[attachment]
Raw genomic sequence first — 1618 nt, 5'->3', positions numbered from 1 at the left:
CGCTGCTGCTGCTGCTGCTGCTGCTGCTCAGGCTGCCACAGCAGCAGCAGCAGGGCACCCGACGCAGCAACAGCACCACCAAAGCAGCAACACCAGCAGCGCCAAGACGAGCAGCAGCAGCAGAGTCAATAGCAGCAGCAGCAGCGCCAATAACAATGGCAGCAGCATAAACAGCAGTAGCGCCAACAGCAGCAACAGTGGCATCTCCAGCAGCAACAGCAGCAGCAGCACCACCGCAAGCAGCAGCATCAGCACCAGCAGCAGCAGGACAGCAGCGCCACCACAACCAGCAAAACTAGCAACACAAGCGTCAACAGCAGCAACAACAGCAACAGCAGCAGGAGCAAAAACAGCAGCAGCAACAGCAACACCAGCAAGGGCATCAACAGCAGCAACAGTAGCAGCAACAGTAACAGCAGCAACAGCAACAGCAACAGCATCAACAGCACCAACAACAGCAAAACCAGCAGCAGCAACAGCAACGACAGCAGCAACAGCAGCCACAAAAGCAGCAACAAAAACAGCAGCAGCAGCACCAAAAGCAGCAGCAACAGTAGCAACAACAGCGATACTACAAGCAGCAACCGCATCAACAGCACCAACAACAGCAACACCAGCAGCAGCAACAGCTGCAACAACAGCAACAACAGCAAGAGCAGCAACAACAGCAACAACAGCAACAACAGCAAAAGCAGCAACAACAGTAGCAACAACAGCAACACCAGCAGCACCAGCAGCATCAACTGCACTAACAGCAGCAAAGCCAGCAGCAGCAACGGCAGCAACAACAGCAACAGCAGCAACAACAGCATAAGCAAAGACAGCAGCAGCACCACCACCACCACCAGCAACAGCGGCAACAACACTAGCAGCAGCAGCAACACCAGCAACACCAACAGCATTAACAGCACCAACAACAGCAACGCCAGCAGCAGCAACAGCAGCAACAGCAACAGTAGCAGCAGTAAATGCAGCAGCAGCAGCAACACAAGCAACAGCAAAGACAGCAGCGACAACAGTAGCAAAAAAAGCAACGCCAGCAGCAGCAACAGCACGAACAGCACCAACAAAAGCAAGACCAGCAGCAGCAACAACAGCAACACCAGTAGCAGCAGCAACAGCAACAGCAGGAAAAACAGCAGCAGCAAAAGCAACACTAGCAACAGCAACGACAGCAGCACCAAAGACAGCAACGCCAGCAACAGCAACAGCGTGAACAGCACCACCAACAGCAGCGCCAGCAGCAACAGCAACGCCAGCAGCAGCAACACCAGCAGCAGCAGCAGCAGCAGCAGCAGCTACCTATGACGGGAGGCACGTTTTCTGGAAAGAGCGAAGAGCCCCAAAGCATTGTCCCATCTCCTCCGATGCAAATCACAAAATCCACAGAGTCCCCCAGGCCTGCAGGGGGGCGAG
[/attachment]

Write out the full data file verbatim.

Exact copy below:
Raw genomic sequence first — 1618 nt, 5'->3', positions numbered from 1 at the left:
CGCTGCTGCTGCTGCTGCTGCTGCTGCTCAGGCTGCCACAGCAGCAGCAGCAGGGCACCCGACGCAGCAACAGCACCACCAAAGCAGCAACACCAGCAGCGCCAAGACGAGCAGCAGCAGCAGAGTCAATAGCAGCAGCAGCAGCGCCAATAACAATGGCAGCAGCATAAACAGCAGTAGCGCCAACAGCAGCAACAGTGGCATCTCCAGCAGCAACAGCAGCAGCAGCACCACCGCAAGCAGCAGCATCAGCACCAGCAGCAGCAGGACAGCAGCGCCACCACAACCAGCAAAACTAGCAACACAAGCGTCAACAGCAGCAACAACAGCAACAGCAGCAGGAGCAAAAACAGCAGCAGCAACAGCAACACCAGCAAGGGCATCAACAGCAGCAACAGTAGCAGCAACAGTAACAGCAGCAACAGCAACAGCAACAGCATCAACAGCACCAACAACAGCAAAACCAGCAGCAGCAACAGCAACGACAGCAGCAACAGCAGCCACAAAAGCAGCAACAAAAACAGCAGCAGCAGCACCAAAAGCAGCAGCAACAGTAGCAACAACAGCGATACTACAAGCAGCAACCGCATCAACAGCACCAACAACAGCAACACCAGCAGCAGCAACAGCTGCAACAACAGCAACAACAGCAAGAGCAGCAACAACAGCAACAACAGCAACAACAGCAAAAGCAGCAACAACAGTAGCAACAACAGCAACACCAGCAGCACCAGCAGCATCAACTGCACTAACAGCAGCAAAGCCAGCAGCAGCAACGGCAGCAACAACAGCAACAGCAGCAACAACAGCATAAGCAAAGACAGCAGCAGCACCACCACCACCACCAGCAACAGCGGCAACAACACTAGCAGCAGCAGCAACACCAGCAACACCAACAGCATTAACAGCACCAACAACAGCAACGCCAGCAGCAGCAACAGCAGCAACAGCAACAGTAGCAGCAGTAAATGCAGCAGCAGCAGCAACACAAGCAACAGCAAAGACAGCAGCGACAACAGTAGCAAAAAAAGCAACGCCAGCAGCAGCAACAGCACGAACAGCACCAACAAAAGCAAGACCAGCAGCAGCAACAACAGCAACACCAGTAGCAGCAGCAACAGCAACAGCAGGAAAAACAGCAGCAGCAAAAGCAACACTAGCAACAGCAACGACAGCAGCACCAAAGACAGCAACGCCAGCAACAGCAACAGCGTGAACAGCACCACCAACAGCAGCGCCAGCAGCAACAGCAACGCCAGCAGCAGCAACACCAGCAGCAGCAGCAGCAGCAGCAGCAGCTACCTATGACGGGAGGCACGTTTTCTGGAAAGAGCGAAGAGCCCCAAAGCATTGTCCCATCTCCTCCGATGCAAATCACAAAATCCACAGAGTCCCCCAGGCCTGCAGGGGGGCGAG